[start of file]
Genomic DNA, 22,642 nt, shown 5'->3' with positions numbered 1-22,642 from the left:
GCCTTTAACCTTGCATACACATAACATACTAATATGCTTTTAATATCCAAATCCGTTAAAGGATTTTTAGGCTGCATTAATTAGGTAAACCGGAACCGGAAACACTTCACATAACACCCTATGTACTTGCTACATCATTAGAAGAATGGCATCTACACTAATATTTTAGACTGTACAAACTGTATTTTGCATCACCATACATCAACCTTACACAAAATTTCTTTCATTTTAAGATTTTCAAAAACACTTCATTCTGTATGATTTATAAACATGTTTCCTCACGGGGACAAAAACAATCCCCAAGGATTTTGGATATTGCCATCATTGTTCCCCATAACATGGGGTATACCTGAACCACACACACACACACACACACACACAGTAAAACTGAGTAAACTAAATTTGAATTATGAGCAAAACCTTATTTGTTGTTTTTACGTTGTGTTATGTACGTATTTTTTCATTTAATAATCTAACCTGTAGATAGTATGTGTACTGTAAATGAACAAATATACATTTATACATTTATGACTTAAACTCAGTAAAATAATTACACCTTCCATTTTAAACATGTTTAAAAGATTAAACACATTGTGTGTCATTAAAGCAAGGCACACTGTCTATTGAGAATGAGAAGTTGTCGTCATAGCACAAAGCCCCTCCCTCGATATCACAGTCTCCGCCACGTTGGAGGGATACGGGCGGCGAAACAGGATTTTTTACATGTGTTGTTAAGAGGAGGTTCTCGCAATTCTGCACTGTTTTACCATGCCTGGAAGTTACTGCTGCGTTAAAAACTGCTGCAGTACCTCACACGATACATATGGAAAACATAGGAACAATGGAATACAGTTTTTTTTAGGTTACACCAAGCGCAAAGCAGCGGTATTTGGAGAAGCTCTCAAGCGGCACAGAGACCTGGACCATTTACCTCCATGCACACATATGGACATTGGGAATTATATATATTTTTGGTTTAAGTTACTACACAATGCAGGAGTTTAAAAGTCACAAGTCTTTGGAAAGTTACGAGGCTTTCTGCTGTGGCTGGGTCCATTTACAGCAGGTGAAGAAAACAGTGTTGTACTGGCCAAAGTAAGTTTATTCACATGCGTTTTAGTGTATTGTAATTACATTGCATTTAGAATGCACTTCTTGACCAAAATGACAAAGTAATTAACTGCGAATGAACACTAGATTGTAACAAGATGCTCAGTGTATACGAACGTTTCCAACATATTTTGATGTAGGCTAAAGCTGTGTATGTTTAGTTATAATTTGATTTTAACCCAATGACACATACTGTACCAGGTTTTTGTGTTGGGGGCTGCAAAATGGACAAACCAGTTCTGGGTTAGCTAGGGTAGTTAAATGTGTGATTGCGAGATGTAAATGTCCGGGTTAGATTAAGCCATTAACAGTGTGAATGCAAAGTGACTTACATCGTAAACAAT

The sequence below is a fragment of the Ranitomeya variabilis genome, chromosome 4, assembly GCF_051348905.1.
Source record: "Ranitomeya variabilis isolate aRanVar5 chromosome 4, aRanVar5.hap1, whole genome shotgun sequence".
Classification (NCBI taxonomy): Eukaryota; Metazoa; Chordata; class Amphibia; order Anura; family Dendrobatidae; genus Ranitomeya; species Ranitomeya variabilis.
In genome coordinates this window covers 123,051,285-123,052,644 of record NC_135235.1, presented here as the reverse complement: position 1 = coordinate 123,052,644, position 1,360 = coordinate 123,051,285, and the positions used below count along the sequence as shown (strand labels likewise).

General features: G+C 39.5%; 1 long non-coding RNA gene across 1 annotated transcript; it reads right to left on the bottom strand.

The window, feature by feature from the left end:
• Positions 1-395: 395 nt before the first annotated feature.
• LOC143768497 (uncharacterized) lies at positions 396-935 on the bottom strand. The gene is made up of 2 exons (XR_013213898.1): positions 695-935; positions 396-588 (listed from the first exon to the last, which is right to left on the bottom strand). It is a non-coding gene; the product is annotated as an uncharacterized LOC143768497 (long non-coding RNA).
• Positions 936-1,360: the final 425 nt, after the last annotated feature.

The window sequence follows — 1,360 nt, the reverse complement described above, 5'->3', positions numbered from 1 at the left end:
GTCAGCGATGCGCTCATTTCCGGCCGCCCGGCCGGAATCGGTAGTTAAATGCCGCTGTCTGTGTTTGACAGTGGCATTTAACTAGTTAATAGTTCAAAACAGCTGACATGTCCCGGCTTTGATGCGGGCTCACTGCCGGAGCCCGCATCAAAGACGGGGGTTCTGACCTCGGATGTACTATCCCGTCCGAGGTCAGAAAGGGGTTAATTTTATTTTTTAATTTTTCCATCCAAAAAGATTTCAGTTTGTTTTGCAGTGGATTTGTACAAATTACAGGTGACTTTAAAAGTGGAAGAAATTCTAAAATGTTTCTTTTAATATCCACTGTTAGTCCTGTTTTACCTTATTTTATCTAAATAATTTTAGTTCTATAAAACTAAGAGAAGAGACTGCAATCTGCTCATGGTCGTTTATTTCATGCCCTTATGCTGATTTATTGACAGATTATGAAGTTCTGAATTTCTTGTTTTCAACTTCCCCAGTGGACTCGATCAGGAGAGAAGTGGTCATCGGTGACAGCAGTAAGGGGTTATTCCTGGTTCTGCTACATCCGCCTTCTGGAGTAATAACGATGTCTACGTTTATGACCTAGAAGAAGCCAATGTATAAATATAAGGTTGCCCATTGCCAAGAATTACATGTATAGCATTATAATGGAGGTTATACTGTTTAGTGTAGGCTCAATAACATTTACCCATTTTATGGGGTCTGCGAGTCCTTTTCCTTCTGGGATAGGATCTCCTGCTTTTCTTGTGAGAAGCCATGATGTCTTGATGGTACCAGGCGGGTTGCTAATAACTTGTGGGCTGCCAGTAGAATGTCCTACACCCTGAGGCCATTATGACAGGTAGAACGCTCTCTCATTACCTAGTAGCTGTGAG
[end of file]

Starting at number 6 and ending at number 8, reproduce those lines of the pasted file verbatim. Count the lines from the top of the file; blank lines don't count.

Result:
In genome coordinates this window covers 123,051,285-123,052,644 of record NC_135235.1, presented here as the reverse complement: position 1 = coordinate 123,052,644, position 1,360 = coordinate 123,051,285, and the positions used below count along the sequence as shown (strand labels likewise).

General features: G+C 39.5%; 1 long non-coding RNA gene across 1 annotated transcript; it reads right to left on the bottom strand.

The window, feature by feature from the left end: